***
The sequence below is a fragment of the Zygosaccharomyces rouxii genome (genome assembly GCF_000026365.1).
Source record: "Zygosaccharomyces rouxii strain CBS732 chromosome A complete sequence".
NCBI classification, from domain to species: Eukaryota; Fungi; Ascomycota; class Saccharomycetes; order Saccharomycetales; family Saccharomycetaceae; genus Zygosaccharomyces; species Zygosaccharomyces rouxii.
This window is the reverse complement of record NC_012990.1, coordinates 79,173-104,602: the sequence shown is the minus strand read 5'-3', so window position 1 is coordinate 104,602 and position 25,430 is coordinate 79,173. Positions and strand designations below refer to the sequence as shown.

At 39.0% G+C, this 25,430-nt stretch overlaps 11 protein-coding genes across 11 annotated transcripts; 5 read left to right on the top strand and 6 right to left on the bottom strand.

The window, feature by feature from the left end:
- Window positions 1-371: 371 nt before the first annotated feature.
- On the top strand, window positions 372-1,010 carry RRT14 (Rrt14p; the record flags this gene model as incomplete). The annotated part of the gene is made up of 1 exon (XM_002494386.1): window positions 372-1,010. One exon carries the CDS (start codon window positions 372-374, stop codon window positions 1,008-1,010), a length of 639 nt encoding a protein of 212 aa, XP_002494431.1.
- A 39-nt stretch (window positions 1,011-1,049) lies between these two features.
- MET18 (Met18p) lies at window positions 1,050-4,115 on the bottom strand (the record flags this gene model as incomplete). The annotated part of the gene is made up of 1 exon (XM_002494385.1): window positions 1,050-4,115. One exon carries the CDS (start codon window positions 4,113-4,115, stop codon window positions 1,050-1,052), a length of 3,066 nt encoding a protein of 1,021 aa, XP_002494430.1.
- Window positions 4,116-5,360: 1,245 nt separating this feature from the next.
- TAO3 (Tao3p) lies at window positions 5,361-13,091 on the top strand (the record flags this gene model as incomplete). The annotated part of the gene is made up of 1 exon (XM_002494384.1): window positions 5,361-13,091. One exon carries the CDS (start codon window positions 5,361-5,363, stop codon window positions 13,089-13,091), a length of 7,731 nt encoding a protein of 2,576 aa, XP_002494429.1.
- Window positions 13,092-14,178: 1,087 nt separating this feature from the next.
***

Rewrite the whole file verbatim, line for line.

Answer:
The sequence below is a fragment of the Zygosaccharomyces rouxii genome (genome assembly GCF_000026365.1).
Source record: "Zygosaccharomyces rouxii strain CBS732 chromosome A complete sequence".
NCBI classification, from domain to species: Eukaryota; Fungi; Ascomycota; class Saccharomycetes; order Saccharomycetales; family Saccharomycetaceae; genus Zygosaccharomyces; species Zygosaccharomyces rouxii.
This window is the reverse complement of record NC_012990.1, coordinates 79,173-104,602: the sequence shown is the minus strand read 5'-3', so window position 1 is coordinate 104,602 and position 25,430 is coordinate 79,173. Positions and strand designations below refer to the sequence as shown.

At 39.0% G+C, this 25,430-nt stretch overlaps 11 protein-coding genes across 11 annotated transcripts; 5 read left to right on the top strand and 6 right to left on the bottom strand.

The window, feature by feature from the left end:
- Window positions 1-371: 371 nt before the first annotated feature.
- On the top strand, window positions 372-1,010 carry RRT14 (Rrt14p; the record flags this gene model as incomplete). The annotated part of the gene is made up of 1 exon (XM_002494386.1): window positions 372-1,010. One exon carries the CDS (start codon window positions 372-374, stop codon window positions 1,008-1,010), a length of 639 nt encoding a protein of 212 aa, XP_002494431.1.
- A 39-nt stretch (window positions 1,011-1,049) lies between these two features.
- MET18 (Met18p) lies at window positions 1,050-4,115 on the bottom strand (the record flags this gene model as incomplete). The annotated part of the gene is made up of 1 exon (XM_002494385.1): window positions 1,050-4,115. One exon carries the CDS (start codon window positions 4,113-4,115, stop codon window positions 1,050-1,052), a length of 3,066 nt encoding a protein of 1,021 aa, XP_002494430.1.
- Window positions 4,116-5,360: 1,245 nt separating this feature from the next.
- TAO3 (Tao3p) lies at window positions 5,361-13,091 on the top strand (the record flags this gene model as incomplete). The annotated part of the gene is made up of 1 exon (XM_002494384.1): window positions 5,361-13,091. One exon carries the CDS (start codon window positions 5,361-5,363, stop codon window positions 13,089-13,091), a length of 7,731 nt encoding a protein of 2,576 aa, XP_002494429.1.
- Window positions 13,092-14,178: 1,087 nt separating this feature from the next.